In the first biotech initial public offering of the year, La Jolla-based INmune Bio took in $8.16 million during its trading debut. The Nasdaq listing also raised the profile of what’s been a quiet operation.
INmune Bio skipped the large funding rounds – and media fanfare – that typically precede an IPO. That was so management could keep control of the company, and because INmune Bio expects its clinical trials will be relatively inexpensive, a company executive said.
The company wants to reengineer the immune system to stop cancer recurrence. During its inaugural day of trading on Feb. 1, INmune Bio sold 1,020,560 shares of common stock at $8 per share.
"Most of the community has not heard of us, and we've done that somewhat on purpose,” Chief Financial Officer David Moss told the San Diego Business Journal.
The company’s INKmune is designed to make NK cells that would otherwise ignore cancer attack the disease. It will start clinical trials in women with refractory ovarian cancer around the end of March, Moss said.
"We focus on properly signaling the NK cells so that they can resume immune surveillance and help clean up residual disease, with the hope that people may not relapse as much,” Moss said.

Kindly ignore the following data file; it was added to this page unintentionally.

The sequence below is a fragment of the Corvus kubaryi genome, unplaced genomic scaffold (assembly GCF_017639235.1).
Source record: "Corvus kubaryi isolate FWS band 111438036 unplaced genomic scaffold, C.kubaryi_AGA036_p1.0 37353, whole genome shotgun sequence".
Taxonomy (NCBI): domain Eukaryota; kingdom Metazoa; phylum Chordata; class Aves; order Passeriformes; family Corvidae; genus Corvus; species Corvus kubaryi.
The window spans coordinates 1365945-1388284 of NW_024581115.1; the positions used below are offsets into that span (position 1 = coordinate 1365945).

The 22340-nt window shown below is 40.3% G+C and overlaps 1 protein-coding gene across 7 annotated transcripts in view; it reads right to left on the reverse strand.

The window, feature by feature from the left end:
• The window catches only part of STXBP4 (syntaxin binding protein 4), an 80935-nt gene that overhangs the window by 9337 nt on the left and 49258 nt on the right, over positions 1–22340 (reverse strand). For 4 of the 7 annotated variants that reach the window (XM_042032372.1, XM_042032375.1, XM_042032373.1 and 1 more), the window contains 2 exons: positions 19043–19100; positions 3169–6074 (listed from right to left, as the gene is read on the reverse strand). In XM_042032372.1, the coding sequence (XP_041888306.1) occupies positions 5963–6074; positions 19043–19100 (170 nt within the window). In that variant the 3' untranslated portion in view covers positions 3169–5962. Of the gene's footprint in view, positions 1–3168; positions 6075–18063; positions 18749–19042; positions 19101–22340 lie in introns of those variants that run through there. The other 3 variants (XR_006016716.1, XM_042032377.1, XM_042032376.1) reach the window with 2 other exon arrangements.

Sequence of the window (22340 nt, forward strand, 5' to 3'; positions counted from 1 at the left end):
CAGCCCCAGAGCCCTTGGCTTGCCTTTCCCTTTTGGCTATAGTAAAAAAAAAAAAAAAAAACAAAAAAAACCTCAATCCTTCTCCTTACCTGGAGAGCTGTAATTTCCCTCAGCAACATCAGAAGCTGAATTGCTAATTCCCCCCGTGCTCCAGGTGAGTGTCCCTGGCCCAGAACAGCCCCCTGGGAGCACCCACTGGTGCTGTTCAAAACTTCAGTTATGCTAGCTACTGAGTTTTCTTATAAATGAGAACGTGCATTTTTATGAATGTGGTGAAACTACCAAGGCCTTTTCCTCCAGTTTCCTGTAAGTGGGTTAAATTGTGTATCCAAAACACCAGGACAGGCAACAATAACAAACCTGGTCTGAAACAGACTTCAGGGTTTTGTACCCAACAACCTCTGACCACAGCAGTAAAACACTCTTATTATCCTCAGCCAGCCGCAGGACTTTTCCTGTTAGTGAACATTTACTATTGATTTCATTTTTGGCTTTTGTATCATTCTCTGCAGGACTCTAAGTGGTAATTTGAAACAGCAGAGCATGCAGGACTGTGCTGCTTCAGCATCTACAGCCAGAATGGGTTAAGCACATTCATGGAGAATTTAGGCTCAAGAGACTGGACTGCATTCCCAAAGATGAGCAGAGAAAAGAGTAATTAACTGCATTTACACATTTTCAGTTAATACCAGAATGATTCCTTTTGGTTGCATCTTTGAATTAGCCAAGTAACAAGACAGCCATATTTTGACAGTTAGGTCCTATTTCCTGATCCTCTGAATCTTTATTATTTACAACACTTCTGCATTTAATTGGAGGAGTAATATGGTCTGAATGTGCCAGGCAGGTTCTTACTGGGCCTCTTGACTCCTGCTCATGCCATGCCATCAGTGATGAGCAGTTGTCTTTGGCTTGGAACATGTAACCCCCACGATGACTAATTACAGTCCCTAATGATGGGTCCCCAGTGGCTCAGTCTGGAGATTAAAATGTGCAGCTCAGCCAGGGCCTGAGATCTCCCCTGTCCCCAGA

INmune’s second program, INB03, seeks to inhibit myeloid derived suppressor cells, which often cause treatment resistance. INB03 started a phase 1 trial in Australia in the third quarter of 2018.
INKmune and INB03 could potentially be used alone, together, or in combination with other therapies. They’re aimed at a wide range of cancers.
By holding clinical trials in the United Kingdom and Australia, the company intends to keep costs down. The countries offer tax rebates.
The $8.16 million raised, according to Moss, should advance the programs to Phase 2 trials. From there, he envisions the company turning to grants, partnerships or the public markets -- or all of the above.
"Our belief is that the biotech industry is driven by data. If we drive data for our programs, that will certainly drive value, and that will certainly drive the ability to finance them further,” Moss said.
Although the government shutdown halted IPOs, INmune Bio wasn’t affected. The company got approval to list shares right before the shutdown furloughed U.S. Securities and Exchange Commission employees who review IPO paperwork, but held off on account of the holidays and attention being on the annual J.P. Morgan Healthcare Conference in January.
INmune Bio, which contracts out clinical trial work, has three employees. The company plans to add workers.
Elsewhere in San Diego biotech, Gossamer Bio plans to go public Feb. 8. During the shutdown Gossamer sought to sidestep SEC review, but later reverted to a traditional IPO path with the government reopening.
In addition, Cirius Therapeutics, Cibus and Poseida Therapeutics have put in IPO paperwork, but have yet to list shares.